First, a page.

If you have previously filed for bankruptcy, either personally or in your business, it is important to understand the limitations that can apply to second and subsequent bankruptcy filings. While you can technically file for bankruptcy at any time – regardless of your past filing history – the U.S. Bankruptcy Code imposes restrictions on the number of “discharges” that a person or business can obtain within a specified period of time. This time period varies depending on the type of bankruptcy (i.e., Chapter 7 or Chapter 13) involved in each proceeding.
Bankruptcy vs. Discharge
If you cannot obtain a discharge due to the Bankruptcy Code’s timing provisions, are there still benefits to filing for bankruptcy? Potentially, yes.
Determining whether it makes sense to file for a second or subsequent bankruptcy when you are ineligible for discharge requires a careful assessment of your personal financial circumstances and your reasons for considering bankruptcy. For example, if you went through a Chapter 7 bankruptcy and are still struggling to pay your non-dischargeable debts (such as student loans), filing for a Chapter 13 bankruptcy could help you avoid collection actions. On the other hand, if you are seeking relief from newly incurred dischargeable debts, filing for bankruptcy without the possibility of discharge may not serve to meet your needs.
Waiting Periods for Discharge Eligibility
How long do you need to wait in order to be eligible for a second or subsequent discharge? It depends. Generally speaking, the waiting periods are as follows:
- If your last bankruptcy was under Chapter 7 and you intend to file under Chapter 7 again: 8 years.
- If your last bankruptcy was under Chapter 7 and you intend to file under Chapter 13: 4 years.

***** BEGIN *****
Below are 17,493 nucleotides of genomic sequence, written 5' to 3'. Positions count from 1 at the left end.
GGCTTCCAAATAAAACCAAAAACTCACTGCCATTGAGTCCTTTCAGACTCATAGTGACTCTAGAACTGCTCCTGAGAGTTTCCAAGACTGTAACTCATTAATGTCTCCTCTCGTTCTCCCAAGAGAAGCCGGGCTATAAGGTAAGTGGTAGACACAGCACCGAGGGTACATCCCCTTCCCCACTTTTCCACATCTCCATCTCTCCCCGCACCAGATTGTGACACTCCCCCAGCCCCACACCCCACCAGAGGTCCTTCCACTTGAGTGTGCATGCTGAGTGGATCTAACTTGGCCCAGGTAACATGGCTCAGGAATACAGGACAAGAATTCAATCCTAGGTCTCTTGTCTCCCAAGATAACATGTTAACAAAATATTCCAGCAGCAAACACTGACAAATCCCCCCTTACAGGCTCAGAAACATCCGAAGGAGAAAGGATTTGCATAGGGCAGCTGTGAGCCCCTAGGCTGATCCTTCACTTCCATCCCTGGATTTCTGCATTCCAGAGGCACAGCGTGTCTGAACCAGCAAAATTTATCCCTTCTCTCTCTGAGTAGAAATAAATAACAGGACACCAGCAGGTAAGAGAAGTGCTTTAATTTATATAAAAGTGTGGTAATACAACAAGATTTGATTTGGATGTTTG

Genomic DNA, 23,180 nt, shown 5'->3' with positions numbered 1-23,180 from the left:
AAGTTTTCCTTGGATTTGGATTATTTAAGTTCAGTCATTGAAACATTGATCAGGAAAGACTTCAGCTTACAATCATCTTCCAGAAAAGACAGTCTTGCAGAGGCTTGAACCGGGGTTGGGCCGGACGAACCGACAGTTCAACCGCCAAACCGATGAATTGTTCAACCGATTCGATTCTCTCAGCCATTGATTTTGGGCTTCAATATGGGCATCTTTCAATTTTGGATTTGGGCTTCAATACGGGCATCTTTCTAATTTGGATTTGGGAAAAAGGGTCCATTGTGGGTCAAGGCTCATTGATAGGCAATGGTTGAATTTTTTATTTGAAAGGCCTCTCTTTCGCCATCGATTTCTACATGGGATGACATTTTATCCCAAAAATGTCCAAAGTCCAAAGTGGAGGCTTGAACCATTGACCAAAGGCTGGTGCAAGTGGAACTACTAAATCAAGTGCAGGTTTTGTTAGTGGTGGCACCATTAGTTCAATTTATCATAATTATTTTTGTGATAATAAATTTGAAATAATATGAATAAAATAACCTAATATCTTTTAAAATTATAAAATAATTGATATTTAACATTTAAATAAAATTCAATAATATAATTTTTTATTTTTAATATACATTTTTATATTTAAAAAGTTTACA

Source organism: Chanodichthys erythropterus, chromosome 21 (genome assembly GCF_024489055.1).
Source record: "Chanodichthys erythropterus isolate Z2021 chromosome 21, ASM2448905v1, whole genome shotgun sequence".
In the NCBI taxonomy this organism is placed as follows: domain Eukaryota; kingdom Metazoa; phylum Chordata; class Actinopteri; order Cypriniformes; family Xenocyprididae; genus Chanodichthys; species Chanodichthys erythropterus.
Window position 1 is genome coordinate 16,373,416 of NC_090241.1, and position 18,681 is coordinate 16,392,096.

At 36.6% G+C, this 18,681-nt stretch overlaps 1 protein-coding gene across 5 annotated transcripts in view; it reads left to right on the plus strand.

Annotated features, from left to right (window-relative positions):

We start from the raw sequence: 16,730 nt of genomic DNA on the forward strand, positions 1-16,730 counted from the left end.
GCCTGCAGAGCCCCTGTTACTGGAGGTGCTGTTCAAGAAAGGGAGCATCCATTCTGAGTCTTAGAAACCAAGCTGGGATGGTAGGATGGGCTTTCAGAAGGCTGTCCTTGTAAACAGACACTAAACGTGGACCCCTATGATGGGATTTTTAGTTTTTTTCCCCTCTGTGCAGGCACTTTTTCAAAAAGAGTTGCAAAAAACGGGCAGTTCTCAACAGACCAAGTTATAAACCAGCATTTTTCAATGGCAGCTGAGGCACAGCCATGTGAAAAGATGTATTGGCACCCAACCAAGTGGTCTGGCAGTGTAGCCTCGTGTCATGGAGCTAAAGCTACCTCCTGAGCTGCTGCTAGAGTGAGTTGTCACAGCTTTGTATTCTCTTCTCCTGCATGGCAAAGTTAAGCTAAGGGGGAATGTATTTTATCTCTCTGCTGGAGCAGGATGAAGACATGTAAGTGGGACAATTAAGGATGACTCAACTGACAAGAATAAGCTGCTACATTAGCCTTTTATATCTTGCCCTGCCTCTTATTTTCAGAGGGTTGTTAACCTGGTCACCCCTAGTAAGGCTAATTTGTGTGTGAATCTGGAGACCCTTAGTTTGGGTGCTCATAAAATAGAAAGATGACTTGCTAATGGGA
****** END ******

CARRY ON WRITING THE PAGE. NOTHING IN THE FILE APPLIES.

- If your last bankruptcy was under Chapter 13 and you intend to file under Chapter 7: 6 years.
- If your last bankruptcy was under Chapter 13 and you intend to file under Chapter 13 again: 2 years.
Each of these waiting periods runs from the time of your previous filing, not the previous discharge. However, it is important to emphasize that these are just the general rules. The Bankruptcy Code is extraordinarily complex, and different rules may apply to your situation. For example, if your previous bankruptcy filing did not result in discharge, you may be eligible for discharge in a subsequent filing sooner than if you had obtained a discharge.
Mandatory Pre-Bankruptcy Credit Counseling
Under a law enacted in 2005, anyone seeking to file for bankruptcy in Wisconsin must undergo credit counseling within the six-month period prior to filing. The agency providing the credit counseling course must be approved by the U.S. Trustee in Wisconsin. You can find a list of approved agencies here (subject to change): Approved Credit Counseling Agencies.
Disclaimer: This Article Is Not Legal Advice.
Never rely on an article for legal advice as the law frequently changes, information may not be accurate, there may be exceptions to a rule, and reliance may be detrimental. Always consult one of our experienced attorneys for competent, current, and accurate legal advice.
Contact a Bankruptcy Lawyer in North Central Wisconsin
If you would like more information about your options with regard to filing for a second or subsequent bankruptcy, schedule an initial consultation at Crooks, Low & Connell, S.C. To discuss your situation with a bankruptcy attorney at our offices in Wausau, WI, call (715) 842-2291 or submit our online request form today.